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Clarence Cecil Hightshoe


See "Iowans of the Mighty Eighth", Chapter 22 "Biographies", by Charles D Taylor, for a detailed biography.

Assigned to the 384th Bomb Group at Grafton Underwood, Clarence flew twenty-nine combat missions. He was re-assigned as an instructor which prevented him from flying his last mission.

In late October, 1944, Clarence and another navigator were trained in a new method of dropping bombs based on radio beams. The GH Method. It meant that whatever Bomb Group in the Eighth would be leading a mission Clarence would fly in that lead airplane. The new method provided bombing accuracy in inclement weather particularly during the Battle of the Bulge when visual sighting was not possible. When Clarence completed his twenty-ninth mission the military changed his plans for going home. “The changed plan was that if he never flies his thirtieth mission we don’t have to send him home.” He was taken off combat duty and sent to the 305th BG at Chelveston to train navigators in the GH method of dropping bombs.

Post war he returned to college, won four track titles and did an MSc at the University of Iowa. He stayed in the reserves until he had 26 years service retiring with the rank of Lt. Colonel.
DFC; Air Medal with 3 clusters



  • Delmar Beesley

    Military | Staff Sergeant | Tail Gunner | 384th Bomb Group
    Killed in Action (KIA) near Duisburg in B-17 'Heavenly Body' 43-39053 on 23 March 1945.

  • Stanley Burek

    Military | Technical Sergeant | Radio Operator | 384th Bomb Group

  • Joseph Hartness

    Military | First Lieutenant | Co Pilot - Pilot | 384th Bomb Group

  • Frank Rock

    Military | Staff Sergeant | Flexible Gunner | 384th Bomb Group

  • Herbert Schaaf

    Military | Lieutenant Colonel | Co Pilot | 384th Bomb Group
    29 missions Plane was 'Buckeye Belle' B-17 Air Medal w 5/Oak Leaf Clusterl, EAMEribbon , DFC, purple heart

  • Maurice Simons

    Military | First Lieutenant | Bombardier | 384th Bomb Group

  • Lester Walcott

    Military | Technical Sergeant | Top Turret | 384th Bomb Group

  • Raymond Wisdahl

    Military | Staff Sergeant | Ball Turret Gunner | 384th Bomb Group

Show more

Units served with

  • 305th Bomb Group Can Do

    305th Bomb Group Can Do

    The 305th Bombardment Group (Heavy), nicknamed "Can Do" was activated 1-March-1942 at Salt Lake City Air Base, Utah which was their primary training base until 11-Jun-1942 when they relocated to Geiger Field, Washington until 29-Jun-1942, then on to...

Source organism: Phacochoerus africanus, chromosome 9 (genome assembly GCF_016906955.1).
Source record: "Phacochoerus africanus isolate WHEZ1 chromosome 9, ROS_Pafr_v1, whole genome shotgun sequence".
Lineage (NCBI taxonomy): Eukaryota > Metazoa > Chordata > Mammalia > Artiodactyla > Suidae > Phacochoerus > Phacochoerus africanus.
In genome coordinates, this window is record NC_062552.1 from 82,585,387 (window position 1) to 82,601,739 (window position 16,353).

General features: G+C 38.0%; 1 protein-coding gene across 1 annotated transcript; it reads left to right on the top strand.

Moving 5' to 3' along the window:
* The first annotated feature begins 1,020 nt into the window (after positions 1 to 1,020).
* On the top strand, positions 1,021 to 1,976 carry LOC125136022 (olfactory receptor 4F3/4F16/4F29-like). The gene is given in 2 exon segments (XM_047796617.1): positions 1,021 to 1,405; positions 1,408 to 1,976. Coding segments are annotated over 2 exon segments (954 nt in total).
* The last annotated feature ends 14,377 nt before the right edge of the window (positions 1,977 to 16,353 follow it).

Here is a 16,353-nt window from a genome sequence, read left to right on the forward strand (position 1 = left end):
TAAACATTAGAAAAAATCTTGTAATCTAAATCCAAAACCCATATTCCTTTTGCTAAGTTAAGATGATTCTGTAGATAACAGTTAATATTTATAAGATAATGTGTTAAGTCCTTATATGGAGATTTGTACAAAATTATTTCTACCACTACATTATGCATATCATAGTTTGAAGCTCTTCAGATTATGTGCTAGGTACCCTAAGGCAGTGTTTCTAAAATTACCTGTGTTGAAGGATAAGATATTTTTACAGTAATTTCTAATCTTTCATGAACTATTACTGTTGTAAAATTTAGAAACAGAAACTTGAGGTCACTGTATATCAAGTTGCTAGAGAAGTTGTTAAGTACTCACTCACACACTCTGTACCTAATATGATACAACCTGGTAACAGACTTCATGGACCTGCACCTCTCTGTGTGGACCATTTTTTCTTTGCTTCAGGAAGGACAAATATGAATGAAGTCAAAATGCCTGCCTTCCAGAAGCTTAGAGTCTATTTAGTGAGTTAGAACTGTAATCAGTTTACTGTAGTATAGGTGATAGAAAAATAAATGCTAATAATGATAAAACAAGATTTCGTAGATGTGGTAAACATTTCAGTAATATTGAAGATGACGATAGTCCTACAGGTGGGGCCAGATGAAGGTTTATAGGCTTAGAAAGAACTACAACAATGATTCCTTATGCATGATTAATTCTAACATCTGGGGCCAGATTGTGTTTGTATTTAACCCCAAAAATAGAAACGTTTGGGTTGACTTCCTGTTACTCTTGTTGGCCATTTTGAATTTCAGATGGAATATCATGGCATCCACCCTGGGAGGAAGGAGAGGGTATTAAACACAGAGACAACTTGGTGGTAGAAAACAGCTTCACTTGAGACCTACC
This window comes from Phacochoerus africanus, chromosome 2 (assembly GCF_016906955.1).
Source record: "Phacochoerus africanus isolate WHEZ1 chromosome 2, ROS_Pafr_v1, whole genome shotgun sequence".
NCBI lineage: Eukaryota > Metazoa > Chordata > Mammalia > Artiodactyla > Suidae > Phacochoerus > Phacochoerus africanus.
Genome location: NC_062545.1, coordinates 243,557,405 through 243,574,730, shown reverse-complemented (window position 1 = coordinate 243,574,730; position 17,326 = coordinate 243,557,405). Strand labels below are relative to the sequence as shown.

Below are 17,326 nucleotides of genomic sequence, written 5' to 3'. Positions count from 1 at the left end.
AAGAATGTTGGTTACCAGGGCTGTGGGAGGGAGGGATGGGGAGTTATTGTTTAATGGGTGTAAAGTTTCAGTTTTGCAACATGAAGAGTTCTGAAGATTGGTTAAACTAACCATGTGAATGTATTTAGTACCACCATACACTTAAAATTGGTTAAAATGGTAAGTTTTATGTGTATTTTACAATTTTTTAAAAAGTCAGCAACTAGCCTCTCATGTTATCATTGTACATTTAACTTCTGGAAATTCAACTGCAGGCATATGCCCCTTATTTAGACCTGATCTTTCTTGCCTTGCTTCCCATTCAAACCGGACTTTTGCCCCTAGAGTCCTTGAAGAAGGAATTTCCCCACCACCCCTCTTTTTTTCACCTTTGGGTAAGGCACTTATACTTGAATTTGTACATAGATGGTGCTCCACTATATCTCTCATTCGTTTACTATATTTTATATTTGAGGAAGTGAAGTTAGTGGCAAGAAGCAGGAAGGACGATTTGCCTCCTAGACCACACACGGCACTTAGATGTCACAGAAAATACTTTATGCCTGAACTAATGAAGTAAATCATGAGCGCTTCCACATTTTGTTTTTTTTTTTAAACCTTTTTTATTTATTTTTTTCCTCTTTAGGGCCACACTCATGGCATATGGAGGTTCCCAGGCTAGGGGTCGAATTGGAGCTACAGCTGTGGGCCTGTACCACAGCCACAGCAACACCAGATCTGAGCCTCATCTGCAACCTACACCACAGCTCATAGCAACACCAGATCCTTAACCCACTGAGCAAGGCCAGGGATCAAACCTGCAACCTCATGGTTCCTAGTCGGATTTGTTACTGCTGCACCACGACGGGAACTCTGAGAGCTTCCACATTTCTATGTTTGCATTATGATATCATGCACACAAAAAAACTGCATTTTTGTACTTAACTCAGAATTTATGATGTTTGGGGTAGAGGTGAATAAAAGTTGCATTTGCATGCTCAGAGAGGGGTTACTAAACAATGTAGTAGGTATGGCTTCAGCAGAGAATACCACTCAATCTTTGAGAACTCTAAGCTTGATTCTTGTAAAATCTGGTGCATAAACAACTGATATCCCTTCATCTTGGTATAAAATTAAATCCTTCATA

• 384th Bomb Group

    384th Bomb Group

    The 384th Bomb Group flew B-17s from Grafton Underwood, Northamptonshire, between May 1943 and June 1945. They were engaged in daylight bombing missions over Germany as part of the Allies' efforts to destroy the effectiveness of the Luftwaffe by...

  • 457th Bomb Group

    457th Bomb Group

    The 457th Bomb Group began combat operations during the Big Week of 20-25 February when American bombers carried out concentrated raids against German aircraft bases, factories and assembly plants. The air crews' targets on that first mission were...

  • 546th Bomb Squadron


  • 42-102601 Bolo Babe

    B-17 Flying Fortress
    Delivered Cheyenne 18/3/44; Hunter 18/4/44; Grenier 5/5/44; Assigned 546BS/384BG [BK-K] Grafton Underwood 24/5/44; sustained battle damaged Mannheim 9/9/44 with Joseph G. Hartness, Co-pilot: Herbert H. Schaaf, Navigator: Clarence C. Hightshoe,...

  • 42-6174 Homesick Angel

    B-17 Flying Fortress
    Delivered Long Beach 13/8/43 with Joe Hearn(d); Cheyenne 15/8/43; Assigned 422BS/305BG [JJ-K] Chelveston 7/11/43 HOME-SICK ANGEL; 858BS/492BG Alconbury (Carpetbagger Ops) 26/6/44. STRIPPED FOR ACTION aka SWING SHIFT.

  • 43-38262

    B-17 Flying Fortress
    Delivered Cheyenne 13/7/44; Hunter 25/7/44; Dow Fd 7/8/44; Rome 31/8/44; Dow Fd 7/9/44; Assigned 547BS/384BG [SO-K] Grafton Underwood 29/9/44; left wing caught fire on base with Ernie Andrews 31/12/44; Salvaged 1/1/45.


  • 614

    9 September 1944
    A burst of flak put a big hole in the nose throwing glass in Antonacci's eyes. Other hits were in the wing and tail. One went through the waist and exploded an oxygen bottle.

Associated Place

  • Grafton Underwood

    Military site : airfield
    Grafton Underwood was built in 1941 by George Wimpey and Co. Ltd. It was the first airfield in England to receive an Eighth Air Force flying unit, when in May 1942 personnel of the 15th Bomb Squadron took up residence. As a satellite airfield for...


Event Location Date
Died 9 January 2016

Iowa city, Iowa

Lived in Iowa City, IA, USA


Date Contributor Update
10 March 2022 10:40:40 Helen Changes to highest rank and biography

Iowans of the Mighty 8th

Date Contributor Update
28 November 2018 16:51:19 bombercommand Changes to events

Date Contributor Update
27 October 2018 13:31:27 bombercommand Changes to middlename

Date Contributor Update
26 January 2018 12:16:28 general ira snapsorter Changes to biography, events, unit associations and aircraft associations

Merged with duplicate entry to include details from:
- the National Museum of the Mighty Eighth Air Force, Savannah, Georgia;

Additional information from "Iowans of the Mighty Eighth", Chapter 22 "Biographies", by Charles D Taylor.

Date Contributor Update
14 January 2015 21:14:03 bombercommand Changes to service number, highest rank, person associations, place associations, aircraft associations and mission associations

Date Contributor Update
27 September 2014 18:06:14 AAM AAM ingest

AAIR 44-12-31-516 / Drawn from the records of the National Museum of the Mighty Eighth Air Force, Savannah, Georgia / Paul Andrews, Project Bits and Pieces, 8th Air Force Roll of Honor database /